Hats Off to My Parents

I am just home from two days of parent-teacher conferences and am exhausted but satisfied.

Satisfied with my students’ progress.

Satisfied with the families in our community.

Satisfied with the parenting I see and the way this generation of kids is being raised.

I know we often hear otherwise.

We hear about kids who aren’t proficient.

Kids who don’t meet the standards.

We hear of families struggling financially.

We hear of divorce.

We hear of parents who don’t spend quality time with their children.

Yet they do.

I see it happening.

I witness that most of these parents are doing the best they can.

And that their best is far better than what you typically hear about.

I’m proud of my parents.

Hats Off

Some of them are unemployed. They’re worried, stressed, wondering what the future holds.

But they still love their kids. And they understand that education is key for their children’s future.

Some of my parents are working and going to school.

Trying to better their lives in order to better their kids’ lives. Trying to be good role models.

Many of my parents are divorced.

But, contrary to popular belief, that does not necessarily mean their kids are suffering emotionally.

Or doing poorly in school.

Some of my parents admit to not reading with their kids, not working with them.

It’s hard, they say, and it always results in a fight.

I tell them I appreciate their honesty, that I can pick up the slack for them.

That I think their relationship and harmony in the home is more important than homework.

I understand that some kids are hard to work with.

I’m better equipped to deal with that than they are. I have the training, the experience, the patience.

Some of my parents have been in prison, have done things they’re not proud of.

But having kids, being parents, the way they are now, the way they are with their kids —

They make me proud.

Hats Off

Some of my parents are in poor health.

One dad’s one hope is that he lives to see his boys grow up.

One mom couldn’t make it to her conference two years ago, when I had an older sibling. Cancer.

She couldn’t make it this year either. Recurrence.

Some of my parents are anxious, uneasy in the school setting.

They don’t show up at their scheduled time.

They don’t show up at all.

But their kids are at school every day, clean, clothed, fed, and ready to learn.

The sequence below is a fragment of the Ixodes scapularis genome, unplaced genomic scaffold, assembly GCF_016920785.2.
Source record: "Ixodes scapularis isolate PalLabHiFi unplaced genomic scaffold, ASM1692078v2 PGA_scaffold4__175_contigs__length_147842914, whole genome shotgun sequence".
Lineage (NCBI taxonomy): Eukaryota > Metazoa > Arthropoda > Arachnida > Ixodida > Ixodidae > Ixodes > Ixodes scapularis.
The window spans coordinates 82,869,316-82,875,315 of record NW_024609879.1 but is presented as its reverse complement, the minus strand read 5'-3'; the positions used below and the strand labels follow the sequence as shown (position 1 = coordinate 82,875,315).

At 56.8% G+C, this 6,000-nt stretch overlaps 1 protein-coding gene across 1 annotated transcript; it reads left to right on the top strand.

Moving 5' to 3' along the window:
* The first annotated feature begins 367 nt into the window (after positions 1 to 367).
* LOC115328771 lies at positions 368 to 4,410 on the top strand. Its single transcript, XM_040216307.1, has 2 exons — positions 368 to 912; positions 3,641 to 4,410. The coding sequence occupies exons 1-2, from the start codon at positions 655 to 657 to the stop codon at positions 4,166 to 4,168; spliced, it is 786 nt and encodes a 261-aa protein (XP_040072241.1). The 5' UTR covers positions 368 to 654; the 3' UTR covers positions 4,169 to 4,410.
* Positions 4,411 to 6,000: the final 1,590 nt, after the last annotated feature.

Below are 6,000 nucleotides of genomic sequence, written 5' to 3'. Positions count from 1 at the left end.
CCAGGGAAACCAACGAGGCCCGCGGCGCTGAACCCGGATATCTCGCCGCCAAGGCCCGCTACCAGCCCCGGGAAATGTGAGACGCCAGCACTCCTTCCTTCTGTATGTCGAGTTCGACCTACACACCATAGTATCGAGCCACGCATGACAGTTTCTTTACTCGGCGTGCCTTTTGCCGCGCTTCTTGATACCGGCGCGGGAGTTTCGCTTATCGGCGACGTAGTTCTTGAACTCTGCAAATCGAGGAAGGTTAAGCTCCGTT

I just want to thank them for being caring, supportive parents.

I wanted the opportunity to show them how much growth their child has made in just two months.

Some of my parents are exactly how we want parents to be:

There, supportive, educated, informed.

Able to laugh with me about their child’s idiosyncrasies.

They listen, they ask questions, they thank me for all that I do for their child.

But people are different.

Not all parents can be like that.

And kids are different.

But kids are always kids.

They thrive in structured, caring environments.

They appreciate boundaries.

They rise to our expectations.

They’re unique, they’re resilient, they’re curious.

And did I mention that they can learn? Man, can they learn.

So, not only am I satisfied with my students and my parents.

I’m impressed.

And I want everyone to know it.

Don’t focus on the bad news.

Don’t dwell on the fact that so many of today’s kids aren’t proficient.

Hear the good news.

Realize that there are a lot of kids and a lot of parents out there doing the best they can.

I’m proud of their best.

Hats off to my parents.

2 Comments (+add yours?)

  1. warburk2013
    Oct 25, 2013 @ 12:42:28

    Randee, i think any parent would be reassured to read your essay. We have hopes for a perfect childhood for our kids, including perfect performance by ourselves (ha!), but that can’t be. You may make an anxious mom or dad breathe a bit of a sigh of relief when they read your positive words.


    • Randee
      Oct 25, 2013 @ 21:32:25

      You’re comment touched me so. I am a parent of teens and their childhood has not been as perfect as I envisioned it. So, you see, your comment made ME the parent and made me feel much better that things haven’t turned out just as I hoped they would. I wish I could share the parent blog post with parents, but I don’t think I can. It could be a breach of confidentiality? Thanks for reading!


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